What is a semen analysis?
Also known as a sperm count test, a semen analysis is used to determine the health and viability of your sperm. An analysis of your semen measures three key factors of sperm health:
Often, a single semen analysis will not be sufficient to determine the quality and amount of sperm in the sample, meaning two or even three analyses may be required. This is because sperm count can vary on a daily basis, so an average result from a group of tests often provides the clearest result.
Why do I need a semen analysis?
The most common reason to undergo a semen analysis is when you and your partner are struggling to conceive. An analysis can determine if the difficulty in conception is coming from you – as a result of a low sperm count or sperm dysfunction – or from your partner. In around 50% of couples experiencing difficulty conceiving, the cause involves the male.
A semen analysis is also performed after a vasectomy to determine if the procedure has been successful. If there is no sperm found in the semen sample, the vasectomy will be classed as a success. Medical professionals advise a semen analysis once each month for three months after the procedure.
How should I prepare for a semen analysis?
To ensure the most accurate result in your semen analysis, you should:
- Avoid drinking alcohol or caffeine for a minimum of 2 days before you provide your sample. Ideally , avoid both for 5 days before
- Avoid ejaculation for 72 hours prior to providing your sample
- Stop taking any herbal supplements
Some medication and substances can affect your sperm count, so if you are taking prescribed medication or you smoke, ensure you discuss this with your doctor before you provide your sample.
The results of your sample can be affected by factors including:
- Providing a sample when you’re ill
- Providing a sample when you’re stressed
- Semen coming into contact with spermicide
- Lab technician error
How is a semen sample analysed?
A doctor reviewing your sample will consider a number of factors including:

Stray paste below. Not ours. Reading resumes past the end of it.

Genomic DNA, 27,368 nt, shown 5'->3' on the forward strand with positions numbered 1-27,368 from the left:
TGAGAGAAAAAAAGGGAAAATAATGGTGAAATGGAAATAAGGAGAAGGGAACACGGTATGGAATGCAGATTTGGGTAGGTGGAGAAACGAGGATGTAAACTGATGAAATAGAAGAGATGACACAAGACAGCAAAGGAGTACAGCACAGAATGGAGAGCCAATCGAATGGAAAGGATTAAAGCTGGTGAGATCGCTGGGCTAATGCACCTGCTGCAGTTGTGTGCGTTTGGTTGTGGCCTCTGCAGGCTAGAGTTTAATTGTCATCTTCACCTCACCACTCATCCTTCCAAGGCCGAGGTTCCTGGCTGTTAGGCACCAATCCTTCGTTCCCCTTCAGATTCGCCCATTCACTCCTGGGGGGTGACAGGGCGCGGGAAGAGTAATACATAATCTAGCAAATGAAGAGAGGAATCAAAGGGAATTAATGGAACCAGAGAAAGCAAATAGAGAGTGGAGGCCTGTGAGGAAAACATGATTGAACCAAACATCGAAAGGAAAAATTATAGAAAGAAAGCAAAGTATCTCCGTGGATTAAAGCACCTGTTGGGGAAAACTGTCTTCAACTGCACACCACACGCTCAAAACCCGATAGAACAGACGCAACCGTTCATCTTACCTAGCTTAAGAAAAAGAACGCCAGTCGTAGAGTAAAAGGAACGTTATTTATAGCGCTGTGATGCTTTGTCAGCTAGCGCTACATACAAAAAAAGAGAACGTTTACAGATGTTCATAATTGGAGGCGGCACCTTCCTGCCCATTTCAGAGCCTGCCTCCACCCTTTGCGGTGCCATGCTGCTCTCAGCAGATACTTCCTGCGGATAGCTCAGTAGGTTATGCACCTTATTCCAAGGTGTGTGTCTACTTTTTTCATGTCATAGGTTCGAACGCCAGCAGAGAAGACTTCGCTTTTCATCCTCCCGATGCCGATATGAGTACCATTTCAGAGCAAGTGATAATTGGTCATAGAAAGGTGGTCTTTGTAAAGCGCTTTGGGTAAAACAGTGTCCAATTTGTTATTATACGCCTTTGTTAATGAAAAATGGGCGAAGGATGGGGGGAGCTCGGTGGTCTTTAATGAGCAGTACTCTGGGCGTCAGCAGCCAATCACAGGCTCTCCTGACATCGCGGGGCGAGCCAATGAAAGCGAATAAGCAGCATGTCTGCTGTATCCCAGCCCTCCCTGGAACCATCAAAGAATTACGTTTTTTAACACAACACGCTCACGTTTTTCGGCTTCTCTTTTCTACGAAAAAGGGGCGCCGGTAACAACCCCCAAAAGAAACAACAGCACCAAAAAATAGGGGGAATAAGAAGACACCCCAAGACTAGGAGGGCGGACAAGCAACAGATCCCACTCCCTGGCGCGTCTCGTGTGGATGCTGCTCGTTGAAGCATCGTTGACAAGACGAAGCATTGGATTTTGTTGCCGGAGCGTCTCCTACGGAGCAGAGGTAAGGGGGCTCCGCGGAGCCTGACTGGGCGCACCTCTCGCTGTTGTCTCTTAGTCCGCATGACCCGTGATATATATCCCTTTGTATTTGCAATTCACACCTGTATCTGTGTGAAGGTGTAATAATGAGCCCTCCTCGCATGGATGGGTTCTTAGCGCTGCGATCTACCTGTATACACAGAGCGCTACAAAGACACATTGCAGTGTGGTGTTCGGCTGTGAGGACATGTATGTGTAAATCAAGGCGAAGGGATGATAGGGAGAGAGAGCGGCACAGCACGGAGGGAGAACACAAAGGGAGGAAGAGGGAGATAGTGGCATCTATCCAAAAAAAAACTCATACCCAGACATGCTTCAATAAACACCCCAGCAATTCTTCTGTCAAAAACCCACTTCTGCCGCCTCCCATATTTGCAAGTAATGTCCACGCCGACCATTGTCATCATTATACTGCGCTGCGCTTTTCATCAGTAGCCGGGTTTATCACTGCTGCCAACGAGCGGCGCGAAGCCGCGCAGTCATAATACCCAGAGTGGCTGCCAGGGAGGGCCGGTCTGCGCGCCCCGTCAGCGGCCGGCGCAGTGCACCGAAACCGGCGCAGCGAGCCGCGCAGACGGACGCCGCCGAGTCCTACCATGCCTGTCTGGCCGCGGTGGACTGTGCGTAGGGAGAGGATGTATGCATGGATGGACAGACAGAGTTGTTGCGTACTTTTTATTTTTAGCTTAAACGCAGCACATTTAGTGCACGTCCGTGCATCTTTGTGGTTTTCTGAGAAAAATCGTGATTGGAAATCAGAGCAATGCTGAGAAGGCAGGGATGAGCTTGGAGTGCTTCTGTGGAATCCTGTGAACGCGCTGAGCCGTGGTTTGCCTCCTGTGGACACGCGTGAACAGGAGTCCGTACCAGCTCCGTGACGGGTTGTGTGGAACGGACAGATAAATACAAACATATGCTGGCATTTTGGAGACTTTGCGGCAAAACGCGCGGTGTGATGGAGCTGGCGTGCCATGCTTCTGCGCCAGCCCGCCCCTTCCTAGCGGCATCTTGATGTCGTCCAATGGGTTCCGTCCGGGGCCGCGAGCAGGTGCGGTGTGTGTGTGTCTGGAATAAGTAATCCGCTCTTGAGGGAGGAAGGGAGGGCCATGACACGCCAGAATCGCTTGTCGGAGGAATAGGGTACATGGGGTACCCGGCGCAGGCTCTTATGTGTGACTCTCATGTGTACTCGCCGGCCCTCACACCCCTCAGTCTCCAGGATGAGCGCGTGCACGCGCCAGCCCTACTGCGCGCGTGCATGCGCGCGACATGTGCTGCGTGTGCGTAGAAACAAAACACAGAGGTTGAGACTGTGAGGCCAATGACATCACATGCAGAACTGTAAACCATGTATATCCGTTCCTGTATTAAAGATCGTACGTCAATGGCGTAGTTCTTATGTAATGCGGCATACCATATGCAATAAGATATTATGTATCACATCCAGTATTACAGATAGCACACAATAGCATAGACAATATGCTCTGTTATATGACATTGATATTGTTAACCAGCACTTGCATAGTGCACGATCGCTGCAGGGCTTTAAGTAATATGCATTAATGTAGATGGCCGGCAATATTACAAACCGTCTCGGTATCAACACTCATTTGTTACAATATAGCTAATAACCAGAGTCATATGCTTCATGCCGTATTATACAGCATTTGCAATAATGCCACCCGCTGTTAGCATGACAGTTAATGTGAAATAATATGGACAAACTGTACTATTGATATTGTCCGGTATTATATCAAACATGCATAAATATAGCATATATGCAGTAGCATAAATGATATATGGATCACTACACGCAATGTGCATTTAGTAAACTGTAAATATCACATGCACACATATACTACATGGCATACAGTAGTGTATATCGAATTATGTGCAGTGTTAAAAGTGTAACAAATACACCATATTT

- The shape of your sperm – if over 50% of sperm in your sample are abnormally shaped, you have a higher risk of infertility. The test will check for abnormalities in the head, midsection and tail of the sperm. Sperm will also be checked to see if it is immature, as this may result in the sperm being unable to effectively fertilise the egg, meaning conception will be difficult
- Sperm motility – in a normal sample, over 50% of sperm must move normally an hour after ejaculation. Sperm motility is essential for conception as the sperm must travel to the egg to fertilise it. Sperm movement is graded between 0 – 4, with 0 indicating no movement and 4 indicating good movement
- Sperm count – also known as sperm density, a normal sample should have between 20 million and 200 million sperm. A lower count means conception will be more difficult
- Semen volume – a normal sample should measure at least 2 millilitres. A low volume could mean there is a low amount of sperm available
- pH level – the ideal level is between 7.2 and 7.8. A level higher than 8.0 could indicate an infection, whilst a count lower than 7.0 could signify blocked ducts
- Liquefaction – semen should ideally liquify in 15 – 30 minutes. If liquefaction happens sooner or later than this timeframe, fertility could be affected
- Appearance – healthy sperm should be grey/white and opalescent in appearance. A red/brown colour could indicate an infection, whilst yellow could could be result of jaundice or a side effect of medication
Sperm which is found to be abnormal will mean conception is more difficult. An abnormal result could be due to:
- Genetic defects
- Hormone imbalance
- Disease such as diabetes
Can I do a semen analysis at home?
You can take a semen test at home, but this will only test sperm count, not shape or motility. If you are concerned about your fertility, a full semen analysis is advisable as this will provide the clearest insight into your fertility.
If the results of your analysis are abnormal, you are likely to be referred to a fertility specialist.